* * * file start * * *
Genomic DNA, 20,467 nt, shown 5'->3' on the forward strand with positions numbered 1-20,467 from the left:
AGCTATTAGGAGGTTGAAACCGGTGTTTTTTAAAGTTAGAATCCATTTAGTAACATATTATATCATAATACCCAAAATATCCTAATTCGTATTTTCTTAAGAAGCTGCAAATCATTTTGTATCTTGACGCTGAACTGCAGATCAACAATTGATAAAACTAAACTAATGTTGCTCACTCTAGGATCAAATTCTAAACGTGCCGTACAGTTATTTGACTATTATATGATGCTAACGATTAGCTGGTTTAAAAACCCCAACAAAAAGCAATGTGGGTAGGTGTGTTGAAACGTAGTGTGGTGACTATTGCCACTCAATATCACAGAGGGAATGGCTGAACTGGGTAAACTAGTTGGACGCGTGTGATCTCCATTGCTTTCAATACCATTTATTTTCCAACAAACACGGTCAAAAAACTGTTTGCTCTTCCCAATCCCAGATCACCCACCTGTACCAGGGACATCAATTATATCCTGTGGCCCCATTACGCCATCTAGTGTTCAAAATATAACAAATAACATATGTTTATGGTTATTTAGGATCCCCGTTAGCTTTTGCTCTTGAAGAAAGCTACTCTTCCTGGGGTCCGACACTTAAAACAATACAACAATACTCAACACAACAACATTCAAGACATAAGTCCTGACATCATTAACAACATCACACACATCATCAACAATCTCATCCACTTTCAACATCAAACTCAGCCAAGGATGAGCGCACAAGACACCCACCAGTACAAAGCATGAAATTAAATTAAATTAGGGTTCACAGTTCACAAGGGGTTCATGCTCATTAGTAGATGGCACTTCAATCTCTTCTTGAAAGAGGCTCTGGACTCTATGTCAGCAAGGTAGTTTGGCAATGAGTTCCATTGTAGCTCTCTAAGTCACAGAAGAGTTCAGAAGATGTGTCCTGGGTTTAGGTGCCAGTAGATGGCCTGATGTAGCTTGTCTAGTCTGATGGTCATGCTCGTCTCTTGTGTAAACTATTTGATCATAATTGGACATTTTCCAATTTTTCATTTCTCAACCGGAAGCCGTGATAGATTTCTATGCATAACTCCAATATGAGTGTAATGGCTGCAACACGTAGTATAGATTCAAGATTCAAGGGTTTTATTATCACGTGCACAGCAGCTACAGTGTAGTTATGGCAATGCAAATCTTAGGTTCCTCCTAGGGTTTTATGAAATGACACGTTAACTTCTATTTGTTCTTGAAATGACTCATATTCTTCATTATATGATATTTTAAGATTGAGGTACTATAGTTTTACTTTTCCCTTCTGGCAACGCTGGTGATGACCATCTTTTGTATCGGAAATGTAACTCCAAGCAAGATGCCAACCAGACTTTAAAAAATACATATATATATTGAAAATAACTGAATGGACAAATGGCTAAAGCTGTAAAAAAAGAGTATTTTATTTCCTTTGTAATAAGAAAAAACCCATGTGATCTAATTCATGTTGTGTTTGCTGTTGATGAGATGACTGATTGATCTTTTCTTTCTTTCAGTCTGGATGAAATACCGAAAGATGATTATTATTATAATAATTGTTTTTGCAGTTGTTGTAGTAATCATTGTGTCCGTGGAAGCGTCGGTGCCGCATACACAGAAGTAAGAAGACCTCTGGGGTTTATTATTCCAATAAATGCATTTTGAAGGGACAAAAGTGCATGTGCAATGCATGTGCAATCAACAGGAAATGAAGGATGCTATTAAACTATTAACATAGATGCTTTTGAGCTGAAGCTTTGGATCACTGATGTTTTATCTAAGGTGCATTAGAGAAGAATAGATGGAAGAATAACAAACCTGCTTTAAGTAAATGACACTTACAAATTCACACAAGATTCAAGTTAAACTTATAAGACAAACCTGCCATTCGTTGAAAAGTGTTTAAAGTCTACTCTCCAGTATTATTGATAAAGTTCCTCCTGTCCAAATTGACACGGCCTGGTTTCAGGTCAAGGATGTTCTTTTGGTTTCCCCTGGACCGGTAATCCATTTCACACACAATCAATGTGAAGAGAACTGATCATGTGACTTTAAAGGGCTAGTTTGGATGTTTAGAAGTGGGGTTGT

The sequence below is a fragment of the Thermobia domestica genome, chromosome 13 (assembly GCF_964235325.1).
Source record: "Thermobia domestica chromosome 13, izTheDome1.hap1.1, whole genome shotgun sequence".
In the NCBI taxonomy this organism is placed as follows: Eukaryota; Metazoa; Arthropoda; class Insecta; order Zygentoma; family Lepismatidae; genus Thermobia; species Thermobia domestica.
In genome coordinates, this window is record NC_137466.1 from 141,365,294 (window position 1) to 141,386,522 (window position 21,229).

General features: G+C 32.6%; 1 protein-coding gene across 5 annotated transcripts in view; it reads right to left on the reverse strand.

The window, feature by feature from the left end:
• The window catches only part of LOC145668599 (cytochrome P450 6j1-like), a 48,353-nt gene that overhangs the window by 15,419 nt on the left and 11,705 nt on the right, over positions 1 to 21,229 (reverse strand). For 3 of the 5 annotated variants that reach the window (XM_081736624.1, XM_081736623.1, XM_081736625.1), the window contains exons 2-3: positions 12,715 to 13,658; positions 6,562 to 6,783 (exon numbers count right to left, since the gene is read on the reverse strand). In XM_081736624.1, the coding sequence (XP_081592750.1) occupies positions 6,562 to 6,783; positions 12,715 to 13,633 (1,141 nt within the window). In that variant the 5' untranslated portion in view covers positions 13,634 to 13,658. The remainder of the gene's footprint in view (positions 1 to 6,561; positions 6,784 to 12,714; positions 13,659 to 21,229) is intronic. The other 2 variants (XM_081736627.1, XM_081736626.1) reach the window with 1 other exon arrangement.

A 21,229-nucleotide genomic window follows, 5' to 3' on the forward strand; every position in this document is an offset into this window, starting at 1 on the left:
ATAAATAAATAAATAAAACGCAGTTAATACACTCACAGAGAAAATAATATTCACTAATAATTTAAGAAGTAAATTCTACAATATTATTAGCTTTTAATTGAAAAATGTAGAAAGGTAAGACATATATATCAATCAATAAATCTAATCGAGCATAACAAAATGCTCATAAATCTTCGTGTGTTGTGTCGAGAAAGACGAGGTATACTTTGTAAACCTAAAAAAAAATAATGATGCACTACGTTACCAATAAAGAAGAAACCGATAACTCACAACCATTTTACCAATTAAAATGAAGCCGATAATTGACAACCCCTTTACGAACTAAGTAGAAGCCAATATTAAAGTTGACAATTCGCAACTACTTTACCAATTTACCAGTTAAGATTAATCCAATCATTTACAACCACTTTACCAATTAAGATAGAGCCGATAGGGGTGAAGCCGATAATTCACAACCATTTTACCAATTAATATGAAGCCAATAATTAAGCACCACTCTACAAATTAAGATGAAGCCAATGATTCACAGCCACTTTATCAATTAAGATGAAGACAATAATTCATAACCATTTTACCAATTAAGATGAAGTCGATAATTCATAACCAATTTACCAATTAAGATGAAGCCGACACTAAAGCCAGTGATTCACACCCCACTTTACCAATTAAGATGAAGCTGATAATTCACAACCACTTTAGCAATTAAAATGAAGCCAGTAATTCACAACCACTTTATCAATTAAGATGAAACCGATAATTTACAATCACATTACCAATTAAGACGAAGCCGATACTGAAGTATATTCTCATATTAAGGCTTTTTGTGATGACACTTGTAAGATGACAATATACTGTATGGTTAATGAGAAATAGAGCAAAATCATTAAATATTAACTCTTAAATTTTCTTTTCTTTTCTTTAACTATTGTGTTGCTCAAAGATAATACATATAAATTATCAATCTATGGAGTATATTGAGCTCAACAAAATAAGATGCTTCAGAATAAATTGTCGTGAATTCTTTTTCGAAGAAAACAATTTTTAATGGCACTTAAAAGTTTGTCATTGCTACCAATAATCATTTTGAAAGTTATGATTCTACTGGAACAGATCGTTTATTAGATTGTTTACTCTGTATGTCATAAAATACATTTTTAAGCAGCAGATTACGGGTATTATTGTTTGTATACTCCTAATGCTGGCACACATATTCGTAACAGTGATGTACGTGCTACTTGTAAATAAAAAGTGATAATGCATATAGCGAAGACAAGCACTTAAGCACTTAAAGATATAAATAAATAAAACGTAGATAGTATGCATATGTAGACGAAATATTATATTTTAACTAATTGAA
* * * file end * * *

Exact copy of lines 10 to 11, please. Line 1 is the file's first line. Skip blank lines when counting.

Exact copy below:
A 21,229-nucleotide genomic window follows, 5' to 3' on the forward strand; every position in this document is an offset into this window, starting at 1 on the left:
ATAAATAAATAAATAAAACGCAGTTAATACACTCACAGAGAAAATAATATTCACTAATAATTTAAGAAGTAAATTCTACAATATTATTAGCTTTTAATTGAAAAATGTAGAAAGGTAAGACATATATATCAATCAATAAATCTAATCGAGCATAACAAAATGCTCATAAATCTTCGTGTGTTGTGTCGAGAAAGACGAGGTATACTTTGTAAACCTAAAAAAAAATAATGATGCACTACGTTACCAATAAAGAAGAAACCGATAACTCACAACCATTTTACCAATTAAAATGAAGCCGATAATTGACAACCCCTTTACGAACTAAGTAGAAGCCAATATTAAAGTTGACAATTCGCAACTACTTTACCAATTTACCAGTTAAGATTAATCCAATCATTTACAACCACTTTACCAATTAAGATAGAGCCGATAGGGGTGAAGCCGATAATTCACAACCATTTTACCAATTAATATGAAGCCAATAATTAAGCACCACTCTACAAATTAAGATGAAGCCAATGATTCACAGCCACTTTATCAATTAAGATGAAGACAATAATTCATAACCATTTTACCAATTAAGATGAAGTCGATAATTCATAACCAATTTACCAATTAAGATGAAGCCGACACTAAAGCCAGTGATTCACACCCCACTTTACCAATTAAGATGAAGCTGATAATTCACAACCACTTTAGCAATTAAAATGAAGCCAGTAATTCACAACCACTTTATCAATTAAGATGAAACCGATAATTTACAATCACATTACCAATTAAGACGAAGCCGATACTGAAGTATATTCTCATATTAAGGCTTTTTGTGATGACACTTGTAAGATGACAATATACTGTATGGTTAATGAGAAATAGAGCAAAATCATTAAATATTAACTCTTAAATTTTCTTTTCTTTTCTTTAACTATTGTGTTGCTCAAAGATAATACATATAAATTATCAATCTATGGAGTATATTGAGCTCAACAAAATAAGATGCTTCAGAATAAATTGTCGTGAATTCTTTTTCGAAGAAAACAATTTTTAATGGCACTTAAAAGTTTGTCATTGCTACCAATAATCATTTTGAAAGTTATGATTCTACTGGAACAGATCGTTTATTAGATTGTTTACTCTGTATGTCATAAAATACATTTTTAAGCAGCAGATTACGGGTATTATTGTTTGTATACTCCTAATGCTGGCACACATATTCGTAACAGTGATGTACGTGCTACTTGTAAATAAAAAGTGATAATGCATATAGCGAAGACAAGCACTTAAGCACTTAAAGATATAAATAAATAAAACGTAGATAGTATGCATATGTAGACGAAATATTATATTTTAACTAATTGAA